You can associate and combine different pieces of information, however, you would like in order to make chunks. Your brain can actually use the timing of different cycles of electrical activity to make sense of relationships based on time, space, emotions, or anything else that holds meaning for you [6]. For example, think about two events that happened yesterday, such as talking to a friend and eating dinner. Which one happened first? Did they happen in different places? Did one make you laugh? Each of these questions adds meaning to the events, allowing you to chunk the events together in WM. So, make stories!

You may have guessed from our example WM experiments that the first author of this review is from the United States. Barring extensive brain damage, she will never forget the image of the American flag or the date July 4th, 1776, because it has particular meaning for her. What country do you think the second author is from? We showed you the American flag first and the German flag second (… yes, Germany!). It also helps to visualize your stories.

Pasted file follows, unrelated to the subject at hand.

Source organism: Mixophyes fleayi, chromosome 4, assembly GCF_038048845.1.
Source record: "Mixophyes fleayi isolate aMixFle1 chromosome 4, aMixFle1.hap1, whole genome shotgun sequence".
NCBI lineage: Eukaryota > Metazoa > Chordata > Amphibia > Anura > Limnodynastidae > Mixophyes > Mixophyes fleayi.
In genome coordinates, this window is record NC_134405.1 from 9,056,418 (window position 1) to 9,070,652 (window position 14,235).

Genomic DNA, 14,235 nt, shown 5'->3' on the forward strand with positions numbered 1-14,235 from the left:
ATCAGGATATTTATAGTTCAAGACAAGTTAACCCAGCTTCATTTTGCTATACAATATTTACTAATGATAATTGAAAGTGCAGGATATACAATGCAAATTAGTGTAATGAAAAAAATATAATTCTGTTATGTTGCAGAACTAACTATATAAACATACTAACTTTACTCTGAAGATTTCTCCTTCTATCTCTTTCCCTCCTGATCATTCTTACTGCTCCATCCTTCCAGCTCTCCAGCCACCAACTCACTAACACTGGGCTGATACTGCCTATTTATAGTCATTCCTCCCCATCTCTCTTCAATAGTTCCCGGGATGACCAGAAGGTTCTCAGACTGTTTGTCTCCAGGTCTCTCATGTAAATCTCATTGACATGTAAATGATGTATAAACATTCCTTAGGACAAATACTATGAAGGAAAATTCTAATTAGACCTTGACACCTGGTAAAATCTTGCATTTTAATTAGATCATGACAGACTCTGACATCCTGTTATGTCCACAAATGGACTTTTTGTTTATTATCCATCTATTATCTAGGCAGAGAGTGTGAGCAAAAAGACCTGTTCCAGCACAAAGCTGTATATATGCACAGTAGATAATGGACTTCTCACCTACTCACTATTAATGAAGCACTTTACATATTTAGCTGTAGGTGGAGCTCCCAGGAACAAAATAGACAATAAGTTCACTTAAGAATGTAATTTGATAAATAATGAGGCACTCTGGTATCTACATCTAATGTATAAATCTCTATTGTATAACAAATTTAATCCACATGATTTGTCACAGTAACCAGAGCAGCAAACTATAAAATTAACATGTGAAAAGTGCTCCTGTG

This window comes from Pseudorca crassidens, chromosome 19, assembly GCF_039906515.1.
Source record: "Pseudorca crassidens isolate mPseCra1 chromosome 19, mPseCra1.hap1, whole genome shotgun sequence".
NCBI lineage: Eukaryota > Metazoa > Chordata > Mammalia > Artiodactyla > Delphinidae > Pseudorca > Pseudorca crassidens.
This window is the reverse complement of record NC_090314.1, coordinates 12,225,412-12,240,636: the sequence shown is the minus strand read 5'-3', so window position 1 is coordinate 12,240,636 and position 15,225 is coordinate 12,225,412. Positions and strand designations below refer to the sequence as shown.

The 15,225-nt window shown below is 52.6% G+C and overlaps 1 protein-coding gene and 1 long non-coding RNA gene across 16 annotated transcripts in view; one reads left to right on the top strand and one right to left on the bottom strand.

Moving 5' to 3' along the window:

Finally, because we hold onto pieces of information through cycles of repetitive electrical activity, memory improves with repetition. Make sure to tell your stories to help your brain hold onto your memories.


Working Memory: Is the ability to hold onto and process pieces of information.

Conflict of Interest Statement

The authors declare that the research was conducted in the absence of any commercial or financial relationships that could be construed as a potential conflict of interest.